Clinical Redesign helpsĀ deliverĀ better healthcare outcomes

Key Resources

Clinical Redesign: General

Clinical redesign is the application of process redesign and change management in order to map, review and redesign the patient journey in healthcare to meet demand and ensure that care is safe, efficient and cost-effective. This includes increasing the value for the patient and the provider through reducing waste, making better use of existing resources, improving access to services and lowering total costs. The key principles of redesign are: (i) to recognise the centrality of the patient through adopting a 'patient's - eye view', (ii) to describe, analyse and redesign work processes, (iii) to measure the components of these processes and finally (iv) to recognise the expertise of those who work at the forefront of the health system.

Traditional approaches to solving the problems of healthcare often involved each department only addressing the problems in its immediate area. However, this tactic was unable to solve problems which resulted from poor overall design, or the detached stages of a patient's journey through multiple departments. Hence, clinical process redesign is concerned with improving patient flow by making the pathways simpler and ensuring a better transfer between departments. Despite the apparent benefits of these methodologies in programs across Australia, a lack of solid evidence is still problematic, including a rigorous evaluation of methodologies and the publication of research findings to assure evidence of sustainable change. 

Education and Redesign Methodologies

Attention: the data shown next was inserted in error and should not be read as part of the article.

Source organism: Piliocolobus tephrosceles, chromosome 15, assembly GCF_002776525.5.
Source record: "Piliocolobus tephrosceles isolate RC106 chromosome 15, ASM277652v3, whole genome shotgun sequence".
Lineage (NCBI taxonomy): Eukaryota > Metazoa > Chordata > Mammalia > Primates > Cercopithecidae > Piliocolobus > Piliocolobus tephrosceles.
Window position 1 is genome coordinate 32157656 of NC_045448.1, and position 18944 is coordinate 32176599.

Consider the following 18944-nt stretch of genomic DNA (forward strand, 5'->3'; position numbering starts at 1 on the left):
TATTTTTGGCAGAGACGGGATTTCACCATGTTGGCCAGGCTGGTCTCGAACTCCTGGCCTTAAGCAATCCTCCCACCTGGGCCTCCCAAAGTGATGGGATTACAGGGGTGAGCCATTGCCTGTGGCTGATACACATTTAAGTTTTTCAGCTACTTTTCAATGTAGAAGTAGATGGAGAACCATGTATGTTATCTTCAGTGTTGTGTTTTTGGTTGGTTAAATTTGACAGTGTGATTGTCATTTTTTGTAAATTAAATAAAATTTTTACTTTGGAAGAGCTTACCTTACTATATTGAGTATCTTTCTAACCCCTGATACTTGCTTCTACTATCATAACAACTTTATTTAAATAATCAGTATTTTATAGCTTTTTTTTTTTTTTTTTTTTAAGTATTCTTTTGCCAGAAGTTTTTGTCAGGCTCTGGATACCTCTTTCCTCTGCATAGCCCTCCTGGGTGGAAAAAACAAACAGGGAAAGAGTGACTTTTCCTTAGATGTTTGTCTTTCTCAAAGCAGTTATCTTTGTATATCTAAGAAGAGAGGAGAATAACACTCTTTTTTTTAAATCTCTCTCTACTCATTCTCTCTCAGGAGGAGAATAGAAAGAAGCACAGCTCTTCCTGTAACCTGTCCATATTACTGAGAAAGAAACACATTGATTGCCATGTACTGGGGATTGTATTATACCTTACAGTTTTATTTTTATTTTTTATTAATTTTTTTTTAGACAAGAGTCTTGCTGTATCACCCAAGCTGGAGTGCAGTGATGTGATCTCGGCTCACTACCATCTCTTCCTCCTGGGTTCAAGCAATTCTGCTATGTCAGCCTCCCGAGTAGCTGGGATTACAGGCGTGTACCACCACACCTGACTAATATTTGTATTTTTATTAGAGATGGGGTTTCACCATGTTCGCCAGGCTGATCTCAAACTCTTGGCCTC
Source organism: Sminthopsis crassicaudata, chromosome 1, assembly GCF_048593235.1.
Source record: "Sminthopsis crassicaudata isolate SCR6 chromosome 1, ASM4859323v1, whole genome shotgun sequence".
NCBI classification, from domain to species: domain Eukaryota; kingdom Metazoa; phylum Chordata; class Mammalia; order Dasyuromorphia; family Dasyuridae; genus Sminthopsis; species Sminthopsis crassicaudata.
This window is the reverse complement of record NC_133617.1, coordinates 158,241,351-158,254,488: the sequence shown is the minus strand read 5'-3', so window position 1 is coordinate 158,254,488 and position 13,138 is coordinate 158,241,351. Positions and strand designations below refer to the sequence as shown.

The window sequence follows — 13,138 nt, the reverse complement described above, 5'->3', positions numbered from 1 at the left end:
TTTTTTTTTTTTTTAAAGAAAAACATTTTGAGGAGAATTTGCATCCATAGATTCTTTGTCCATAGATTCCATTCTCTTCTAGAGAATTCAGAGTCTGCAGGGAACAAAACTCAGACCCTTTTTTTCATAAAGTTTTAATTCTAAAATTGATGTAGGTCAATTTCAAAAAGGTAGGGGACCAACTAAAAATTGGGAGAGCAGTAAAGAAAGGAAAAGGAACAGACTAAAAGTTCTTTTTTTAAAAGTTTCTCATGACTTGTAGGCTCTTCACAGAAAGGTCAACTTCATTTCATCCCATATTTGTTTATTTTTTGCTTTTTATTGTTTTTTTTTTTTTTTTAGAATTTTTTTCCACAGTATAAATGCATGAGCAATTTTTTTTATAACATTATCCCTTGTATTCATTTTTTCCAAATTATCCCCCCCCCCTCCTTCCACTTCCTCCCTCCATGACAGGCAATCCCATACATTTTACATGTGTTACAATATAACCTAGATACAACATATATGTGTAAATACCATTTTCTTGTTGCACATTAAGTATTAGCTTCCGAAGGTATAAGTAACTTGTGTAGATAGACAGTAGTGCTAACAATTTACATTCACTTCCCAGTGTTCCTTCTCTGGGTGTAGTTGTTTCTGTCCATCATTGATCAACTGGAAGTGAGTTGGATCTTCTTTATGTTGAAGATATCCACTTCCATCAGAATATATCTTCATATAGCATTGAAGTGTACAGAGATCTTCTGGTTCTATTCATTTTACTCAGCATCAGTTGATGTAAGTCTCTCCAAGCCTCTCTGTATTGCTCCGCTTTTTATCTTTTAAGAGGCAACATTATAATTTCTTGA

Flinders Medical Centre, South Australia: Redesigning Care

Department of Health, Victoria: Redesigning Hospital Care Program (RHCP)

New South Wales: Agency for Clinical Improvement (ACI)

Queensland: Clinical Access and Redesign Unit

Western Australia: Health System Improvement Unit

Australian Resource Centre for Healthcare Innovations (ARCHI)

Ko Awatea

The Institute for Healthcare Improvement (IHI)

Elective Surgery Access

Emergency Department Access

Hospital Flow

  • There is evidence that increasing hospital capacity can alleviate ED overcrowding. However, simply increasing ED capacity without a concomitant increase in inpatient beds appears to have little effect, as capacity issues within individual hospitals also contribute to access block. Despite the likelihood of a significant reporting bias, there is considerable evidence that Lean is an effective tool for improving hospital emergency departments and the wider health sector. 

    Most studies reported significant improvements in Emergency Department (ED) Length Of Stay (LOS) and in the proportion of patients who did not wait to be seen by a physician. Common interventions included: streaming of lower acuity patients, establishment of a patient flow/journey coordinator, facilitating clearer communication between ED and inpatient wards, discharging patients earlier and a more team-oriented model of care. 

  • Harris A, Sharma A. Access block and overcrowding in emergency departments: an empirical analysis. Emergency Medicine Journal. 2010;27(7):508-11.
  • Richardson DB. The access-block effect: relationship between delay to reaching an inpatient bed and inpatient length of stay. Medical Journal of Australia. 2002;177(9):492-5.
  • Showell, C, Ellis, L, Keen, E, Cummings, E, Georgiou, A, Turner, P. An Evidence-based Review and Training Resource on Smooth Patient Flow, eHealth Services Research Group, University of Tasmania, Australia (on behalf of the Ministry of Health, New South Wales Government), 2012.